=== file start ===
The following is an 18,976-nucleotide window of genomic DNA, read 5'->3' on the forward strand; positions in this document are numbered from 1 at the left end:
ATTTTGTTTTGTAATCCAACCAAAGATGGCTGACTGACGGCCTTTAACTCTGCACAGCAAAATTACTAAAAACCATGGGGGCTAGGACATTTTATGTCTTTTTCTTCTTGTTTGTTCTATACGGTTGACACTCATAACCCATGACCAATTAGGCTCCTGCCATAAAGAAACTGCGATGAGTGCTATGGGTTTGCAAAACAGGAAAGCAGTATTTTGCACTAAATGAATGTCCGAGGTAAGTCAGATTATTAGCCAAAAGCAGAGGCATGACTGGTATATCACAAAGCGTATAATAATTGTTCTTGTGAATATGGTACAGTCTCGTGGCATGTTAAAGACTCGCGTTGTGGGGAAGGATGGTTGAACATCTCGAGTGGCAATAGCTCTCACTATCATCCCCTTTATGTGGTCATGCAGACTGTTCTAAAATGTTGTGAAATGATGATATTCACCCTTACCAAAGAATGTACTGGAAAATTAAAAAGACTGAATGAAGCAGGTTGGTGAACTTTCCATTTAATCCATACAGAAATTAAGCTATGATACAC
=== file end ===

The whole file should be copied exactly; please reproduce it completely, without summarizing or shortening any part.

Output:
The following is an 18,976-nucleotide window of genomic DNA, read 5'->3' on the forward strand; positions in this document are numbered from 1 at the left end:
ATTTTGTTTTGTAATCCAACCAAAGATGGCTGACTGACGGCCTTTAACTCTGCACAGCAAAATTACTAAAAACCATGGGGGCTAGGACATTTTATGTCTTTTTCTTCTTGTTTGTTCTATACGGTTGACACTCATAACCCATGACCAATTAGGCTCCTGCCATAAAGAAACTGCGATGAGTGCTATGGGTTTGCAAAACAGGAAAGCAGTATTTTGCACTAAATGAATGTCCGAGGTAAGTCAGATTATTAGCCAAAAGCAGAGGCATGACTGGTATATCACAAAGCGTATAATAATTGTTCTTGTGAATATGGTACAGTCTCGTGGCATGTTAAAGACTCGCGTTGTGGGGAAGGATGGTTGAACATCTCGAGTGGCAATAGCTCTCACTATCATCCCCTTTATGTGGTCATGCAGACTGTTCTAAAATGTTGTGAAATGATGATATTCACCCTTACCAAAGAATGTACTGGAAAATTAAAAAGACTGAATGAAGCAGGTTGGTGAACTTTCCATTTAATCCATACAGAAATTAAGCTATGATACAC